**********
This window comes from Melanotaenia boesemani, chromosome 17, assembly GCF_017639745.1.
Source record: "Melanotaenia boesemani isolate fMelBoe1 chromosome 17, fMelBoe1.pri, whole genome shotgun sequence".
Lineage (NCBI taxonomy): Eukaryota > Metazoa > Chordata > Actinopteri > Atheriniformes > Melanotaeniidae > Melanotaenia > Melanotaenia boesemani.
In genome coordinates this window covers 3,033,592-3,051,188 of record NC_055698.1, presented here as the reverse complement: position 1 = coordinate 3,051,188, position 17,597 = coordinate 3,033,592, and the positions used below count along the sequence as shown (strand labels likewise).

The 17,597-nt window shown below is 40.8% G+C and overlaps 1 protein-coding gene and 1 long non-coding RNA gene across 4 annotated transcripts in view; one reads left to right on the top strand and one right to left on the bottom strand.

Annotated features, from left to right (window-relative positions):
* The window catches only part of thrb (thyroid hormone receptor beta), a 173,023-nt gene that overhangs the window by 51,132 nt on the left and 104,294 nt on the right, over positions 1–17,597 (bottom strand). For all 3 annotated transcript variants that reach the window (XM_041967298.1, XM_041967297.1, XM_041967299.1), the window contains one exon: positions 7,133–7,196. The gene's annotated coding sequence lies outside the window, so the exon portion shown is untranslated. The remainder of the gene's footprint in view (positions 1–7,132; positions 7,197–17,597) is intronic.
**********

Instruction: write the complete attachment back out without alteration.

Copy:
This window comes from Melanotaenia boesemani, chromosome 17, assembly GCF_017639745.1.
Source record: "Melanotaenia boesemani isolate fMelBoe1 chromosome 17, fMelBoe1.pri, whole genome shotgun sequence".
Lineage (NCBI taxonomy): Eukaryota > Metazoa > Chordata > Actinopteri > Atheriniformes > Melanotaeniidae > Melanotaenia > Melanotaenia boesemani.
In genome coordinates this window covers 3,033,592-3,051,188 of record NC_055698.1, presented here as the reverse complement: position 1 = coordinate 3,051,188, position 17,597 = coordinate 3,033,592, and the positions used below count along the sequence as shown (strand labels likewise).

The 17,597-nt window shown below is 40.8% G+C and overlaps 1 protein-coding gene and 1 long non-coding RNA gene across 4 annotated transcripts in view; one reads left to right on the top strand and one right to left on the bottom strand.

Annotated features, from left to right (window-relative positions):
* The window catches only part of thrb (thyroid hormone receptor beta), a 173,023-nt gene that overhangs the window by 51,132 nt on the left and 104,294 nt on the right, over positions 1–17,597 (bottom strand). For all 3 annotated transcript variants that reach the window (XM_041967298.1, XM_041967297.1, XM_041967299.1), the window contains one exon: positions 7,133–7,196. The gene's annotated coding sequence lies outside the window, so the exon portion shown is untranslated. The remainder of the gene's footprint in view (positions 1–7,132; positions 7,197–17,597) is intronic.